Auntie Afiya was not only childless but an unhappy wife too. She pleaded with mum and took me home often. I became the child she never had and was a solace to her distressed soul. The pains of auntie Afiya’s childlessness were expressed in the bizarre passionate lullabies she chanted anytime she cradled me in her arms. ‘Weep, none would on my death bed. A child feeding on the mother’s milk ends the sorrows of womanhood. My pains were ceaseless. Others ended their grief ages ago’. Her melancholic tunes lulled me to sleep anyway. Somewhere along the line auntie Afiya became seriously sick and died. True to her predictions, her burial was tuneless. Mum kept the news from me until the day of the burial. She knew I would be distraught. It was true. I was inconsolable. I became completely inseparable from auntie Afiya because she was so devoted to me. I sang a floral tribute in my heart for her when the funeral cortege passed in front of our house. ‘Journey well, auntie float well, on your passage through voidance. Despair no further, I am the child nature never gave you. Depart well auntie on the bough of my unvoiced poesy into calmness. You are so valued’. Strangely, auntie Afiya’s husband and his second wife were not among the mourners. Mercy succeeded in erasing the memories of auntie Afiya from my mind by infecting me with her love frolics.
Mum picked some few stuff from her friend’s stall and placed them in the shopping basket. We left my admirer’s stall and wove our way through the thick throng. We came to a provision stall in the centre of the market. There was one of these revolutionary guards standing menacingly over the owner of the stall. There was a coup d’état and the coup plotters were everywhere like bumble bees. He yelled at the seller. She was then attending to tearful calls from her little son. The poor child was rudely woken from sleep by the soldier’s roar. The next thing I saw was the soldier started pouncing on the poor lady without any provocation. A ferocious blow from him caught the seller on the jaw with a military precision and sent her sprawling to the floor. A couple of her teeth rained down on the floor. The little boy screamed louder. A fiend with revolting behaviour was on the prowl.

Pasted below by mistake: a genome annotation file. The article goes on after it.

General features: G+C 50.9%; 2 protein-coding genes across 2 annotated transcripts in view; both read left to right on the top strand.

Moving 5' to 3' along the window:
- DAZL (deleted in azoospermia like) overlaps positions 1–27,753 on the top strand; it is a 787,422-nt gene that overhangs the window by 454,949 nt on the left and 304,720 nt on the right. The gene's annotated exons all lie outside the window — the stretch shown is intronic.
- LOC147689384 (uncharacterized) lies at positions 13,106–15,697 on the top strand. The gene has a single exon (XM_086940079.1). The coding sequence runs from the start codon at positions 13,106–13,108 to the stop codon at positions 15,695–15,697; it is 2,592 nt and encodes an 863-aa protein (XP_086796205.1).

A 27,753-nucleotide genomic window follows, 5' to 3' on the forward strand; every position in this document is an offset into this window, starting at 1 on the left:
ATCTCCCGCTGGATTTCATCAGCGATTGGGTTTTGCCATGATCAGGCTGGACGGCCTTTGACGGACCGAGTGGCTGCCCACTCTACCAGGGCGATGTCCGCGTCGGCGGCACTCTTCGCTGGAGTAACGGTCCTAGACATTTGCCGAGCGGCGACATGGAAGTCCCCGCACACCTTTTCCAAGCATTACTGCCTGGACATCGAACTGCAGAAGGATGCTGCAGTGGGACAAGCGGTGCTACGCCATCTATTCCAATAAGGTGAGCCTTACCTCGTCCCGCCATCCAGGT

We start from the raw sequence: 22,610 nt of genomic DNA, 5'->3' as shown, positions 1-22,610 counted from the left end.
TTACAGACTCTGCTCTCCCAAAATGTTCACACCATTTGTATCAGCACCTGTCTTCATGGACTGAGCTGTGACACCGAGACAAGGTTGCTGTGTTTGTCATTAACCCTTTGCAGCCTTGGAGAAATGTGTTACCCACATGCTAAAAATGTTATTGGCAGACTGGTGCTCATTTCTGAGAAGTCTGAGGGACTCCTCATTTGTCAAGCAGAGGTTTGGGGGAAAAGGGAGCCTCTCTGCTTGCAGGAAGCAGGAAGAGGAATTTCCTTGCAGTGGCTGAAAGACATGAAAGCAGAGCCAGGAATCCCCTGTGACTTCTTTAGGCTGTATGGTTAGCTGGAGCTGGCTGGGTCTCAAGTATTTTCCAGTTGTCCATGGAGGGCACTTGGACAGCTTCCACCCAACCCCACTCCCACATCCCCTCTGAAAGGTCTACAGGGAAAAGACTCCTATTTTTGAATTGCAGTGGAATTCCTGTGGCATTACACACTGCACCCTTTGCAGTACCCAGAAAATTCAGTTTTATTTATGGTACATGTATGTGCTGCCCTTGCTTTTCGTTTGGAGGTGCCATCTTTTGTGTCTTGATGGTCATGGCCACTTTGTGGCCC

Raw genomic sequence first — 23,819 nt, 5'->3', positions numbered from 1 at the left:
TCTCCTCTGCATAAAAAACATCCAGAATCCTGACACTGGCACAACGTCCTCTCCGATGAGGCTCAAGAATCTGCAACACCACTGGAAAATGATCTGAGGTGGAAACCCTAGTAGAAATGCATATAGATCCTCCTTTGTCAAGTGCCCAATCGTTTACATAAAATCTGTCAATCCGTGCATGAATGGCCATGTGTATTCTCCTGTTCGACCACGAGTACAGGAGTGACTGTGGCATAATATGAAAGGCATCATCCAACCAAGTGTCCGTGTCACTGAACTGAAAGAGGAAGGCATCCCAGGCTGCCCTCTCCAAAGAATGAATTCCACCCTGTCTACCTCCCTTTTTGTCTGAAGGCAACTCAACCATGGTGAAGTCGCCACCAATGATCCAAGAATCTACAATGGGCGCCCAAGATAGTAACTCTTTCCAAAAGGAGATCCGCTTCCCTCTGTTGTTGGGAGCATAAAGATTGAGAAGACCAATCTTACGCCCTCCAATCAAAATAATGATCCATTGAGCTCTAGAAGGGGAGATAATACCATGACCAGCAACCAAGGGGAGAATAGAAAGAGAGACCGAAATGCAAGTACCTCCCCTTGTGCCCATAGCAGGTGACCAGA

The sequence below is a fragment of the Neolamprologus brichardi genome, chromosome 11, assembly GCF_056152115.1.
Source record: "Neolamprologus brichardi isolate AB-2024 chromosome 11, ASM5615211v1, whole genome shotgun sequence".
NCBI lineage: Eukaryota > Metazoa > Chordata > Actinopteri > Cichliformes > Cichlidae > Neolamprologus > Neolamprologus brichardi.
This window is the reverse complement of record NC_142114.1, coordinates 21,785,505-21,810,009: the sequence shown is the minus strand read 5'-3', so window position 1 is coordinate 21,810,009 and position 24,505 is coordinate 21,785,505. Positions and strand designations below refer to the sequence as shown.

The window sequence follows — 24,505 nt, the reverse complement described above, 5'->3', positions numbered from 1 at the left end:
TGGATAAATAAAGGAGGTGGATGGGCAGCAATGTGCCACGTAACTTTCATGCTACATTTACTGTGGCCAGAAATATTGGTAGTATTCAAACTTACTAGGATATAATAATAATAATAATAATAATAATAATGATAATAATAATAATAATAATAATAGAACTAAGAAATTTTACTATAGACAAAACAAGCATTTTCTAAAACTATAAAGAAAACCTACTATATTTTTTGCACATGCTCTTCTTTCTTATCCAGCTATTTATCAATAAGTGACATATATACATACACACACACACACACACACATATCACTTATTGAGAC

The beast held the lady’s dress at the neck and pulled it with a brute force. It split into several pieces along the seams. The shreds slipped off her shapely body flashing her sensational curves. A colourful necklace laid nicely in her youthful-looking cleavage in her lacy bra. Spurts of blooding oozed from her cracked lips and ran down her well-carved ridge vanishing into her waistline. The blood soaked into a thick colourful beads lying neatly on her waist. Her bemused boy walked to her mum; got in between her legs and buried his head aptly to cover her mum’s modesty. His curly hair was soaked in blood. The lady’s crime was she asked the fiend to pay for the provisions he picked from her stall. Apparently, the soldier grabbed a handful of the scarce items and was about to walk away but the lady would have none of that. ‘Kuma lets go’ mum said and led me away from the murderous scene. For the first time in many years, I felt some sweet sensation in me for Mercy. I wished she were with me at the market. Her fluffy curvy frame would be flaunted all around me.
Strings of blunders marred the poignant affections Mercy had for me. By this time, her infectious love had spread like a terminal ailment in the diseased soul. I yearned to express my fondness to her for once through my fascinating tale from the market. The story of the violent shoplifter with sickening distorted values would undeniably melt the heart of the loved one. It was horrific tale though but it would soften her heart. I rehearsed the lines repeatedly to get a perfect storyline. I looked forward for an emotional reunion with her after the vacation. In the end that was never to be. She never came to the school. When I asked I was told she was gone to a place far away from town.
Francis Kwaku Egu, UK